Le’s life changed dramatically when he fell in love with a local woman named Emma whom he married very soon after. Emma was a petite woman, quite fair and very pretty. She liked to dress in the traditional kebaya, and sometimes in the cheongsam; those outfits showed off her ample hourglass figure. Her father died when she was young leaving her mother to live off his paltry pension.The lack of a bread-winner at home meant she never finished Primary School. She brought her only sister to live with them after her mother died a couple of years after their marriage. Le and Emma had two beautiful girls before the Japanese occupation.
In 1940, Le’s company closed down its operations in Penang due to the looming war. The firm was already bleeding financially as stiff competition from the local Chinese and Indian jewellers affected sales. All of a sudden, Le felt lost, confused and afraid. Losing his job meant losing his self-esteem and the ability to support his own family and a sister-in-law. Le’s employer had no pension plans or retrenchment benefits for its employees. The company hired and fired at will. Workers in those days there were not unionised; sycophancy and obedience did not guarantee an iron rice bowl. Le’s exquisite handicraft also didn’t deliver him guaranteed job security.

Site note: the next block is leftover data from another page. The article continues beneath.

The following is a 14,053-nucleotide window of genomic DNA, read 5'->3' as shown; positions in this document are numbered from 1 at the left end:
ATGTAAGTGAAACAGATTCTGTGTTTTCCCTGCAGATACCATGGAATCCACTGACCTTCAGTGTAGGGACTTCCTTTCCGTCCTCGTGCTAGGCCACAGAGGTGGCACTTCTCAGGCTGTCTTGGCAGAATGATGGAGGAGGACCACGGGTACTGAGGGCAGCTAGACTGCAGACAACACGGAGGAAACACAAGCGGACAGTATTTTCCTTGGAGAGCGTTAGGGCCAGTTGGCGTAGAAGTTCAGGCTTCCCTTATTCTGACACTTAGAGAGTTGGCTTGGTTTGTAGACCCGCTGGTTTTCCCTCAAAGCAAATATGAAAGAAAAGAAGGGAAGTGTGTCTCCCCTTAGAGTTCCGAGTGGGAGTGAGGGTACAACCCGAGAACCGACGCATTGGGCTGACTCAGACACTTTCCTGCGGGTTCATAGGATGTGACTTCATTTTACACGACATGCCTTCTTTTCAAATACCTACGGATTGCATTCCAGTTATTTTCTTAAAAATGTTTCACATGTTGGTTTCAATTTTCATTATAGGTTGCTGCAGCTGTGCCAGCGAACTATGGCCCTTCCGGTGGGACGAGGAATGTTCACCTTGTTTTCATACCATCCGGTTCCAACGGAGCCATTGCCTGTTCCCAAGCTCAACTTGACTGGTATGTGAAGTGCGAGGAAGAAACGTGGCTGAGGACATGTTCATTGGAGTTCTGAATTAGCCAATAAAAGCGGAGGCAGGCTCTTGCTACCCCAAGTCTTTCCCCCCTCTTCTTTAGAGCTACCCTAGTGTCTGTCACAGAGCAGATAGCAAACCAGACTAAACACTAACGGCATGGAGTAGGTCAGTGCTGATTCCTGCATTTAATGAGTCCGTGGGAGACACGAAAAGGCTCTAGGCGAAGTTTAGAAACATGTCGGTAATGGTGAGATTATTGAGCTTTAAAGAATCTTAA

Le could not afford to return to his homeland with his young family because he did not have enough savings. He was neither thrifty nor spendthrift, and he was not a habitual saver. A fortune teller had already warned him years before. “Press them tightly! Together!” she almost shouted. Yet, his fingers won’t close tightly together. “I am sorry to say,” she concluded. “ but with these fingers, you will never keep money in your pockets.” In despair, he turned to the bottle even more but drinking only exacerbated his problems. The broken man often got home late at night, utterly drunk. It was not abnormal for Emma to find Le sleeping outside on the pavement. He would be so zoned out he could not find his way home, and even if he did, he would not be able to find the key to the house. Le never laid a finger on his wife or daughters when he was sober, but it was a different story when he was drunk. Emma’s ugly long scar on her thigh a permanent reminder of one especially violent night. A 9-day-old daughter given away to save her from certain harm was another direct result of his fury when totally inebriated. Emma never forgave Le for that. This period was incredibly turbulent and tumultuous for Emma and their daughters. She realised she had to find other means to supplement the family’s income or their family would break up. She teamed up with her sister and started making nasi lemak to sell to passers-by.